|February 24th, 2010, 12:10 PM||#1|
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Tankers - Storing Your Oil At Sea
Floating storage critical for tankers - broker
LONDON, Feb 23 (Reuters) - The amount of oil held on vessels at sea will remain a critical factor for the tanker market this year amid soft energy demand and rising ship supply, leading ship broker E.A. Gibson said on Tuesday.
Last year a price play taking advantage of prompt oil that was cheaper than further forward prices had encouraged traders to store cargoes at sea with a view to selling them later at higher prices, helping to soak up available vessels.
But the contango on the oil futures market has narrowed in recent weeks, making it less attractive to hold stocks in floating storage.
Gibson's head of research Steve Christy said floating storage had acted as a "huge cushion" for the tanker market.
"What happens this year is going to be very much dependent on where this goes," Christy told a shipping conference, referring to the impact of sea storage on tankers.
Figures presented by Gibson showed 112 vessels were storing crude oil and clean products globally by Feb. 9, down from a high of 149 ships at the end of November.
Christy said two thirds of the volume was concentrated in clean oil products, with a third of stocks held in crude oil.
Gibson estimated that average earnings for VLCCs on the benchmark Middle East-Japan route could drop to the "low $20,000" a day level this year without storage or tanker cancellations and could reach around $35,000 a day with sustained storage and ship cancellations. Earnings averaged around $29,000 a day last year.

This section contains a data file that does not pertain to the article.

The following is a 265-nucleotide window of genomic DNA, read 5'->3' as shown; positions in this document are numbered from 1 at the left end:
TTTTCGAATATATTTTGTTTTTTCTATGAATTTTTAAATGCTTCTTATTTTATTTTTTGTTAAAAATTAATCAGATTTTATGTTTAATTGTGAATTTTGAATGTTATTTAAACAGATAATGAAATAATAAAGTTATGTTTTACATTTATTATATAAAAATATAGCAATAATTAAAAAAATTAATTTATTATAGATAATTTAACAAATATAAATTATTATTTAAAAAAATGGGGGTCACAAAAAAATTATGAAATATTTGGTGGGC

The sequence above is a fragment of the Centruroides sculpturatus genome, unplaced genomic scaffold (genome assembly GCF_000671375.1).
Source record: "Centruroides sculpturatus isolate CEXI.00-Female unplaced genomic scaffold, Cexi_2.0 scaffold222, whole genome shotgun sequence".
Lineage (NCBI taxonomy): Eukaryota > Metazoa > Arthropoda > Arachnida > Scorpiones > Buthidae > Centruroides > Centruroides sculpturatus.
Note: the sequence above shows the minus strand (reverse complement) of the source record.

Earnings on the route were over $34,000 a day this week, Baltic Exchange data showed on Monday.
Gibson estimated the number of scheduled vessel deliveries this year was expected to rise to 455 ships from 404 last year, 339 in 2008 and 290 in 2007 when the tanker market saw a boom.
Energy consultants Poten & Partners said in a report on Feb. 12 around 57 million barrels of clean products were being stored at sea, down from around 80 million barrels in December.
"Although the spread between spot and future prices for distillate has narrowed significantly, opportunities will likely persist for traders and ship owners interested in storage plays," it said.
Christy told Reuters Gibson believed Iran was storing crude oil on four VLCCs. A VLCC can store up to two million barrels of crude oil.
He said it was common for Iran around this time of year to store crude oil in temporary floating storage.
"The Iranians are storing crude in the Middle East on VLCCs -- not for contango plays but for infrastructural or sales or marketing issues," he told the conference in London.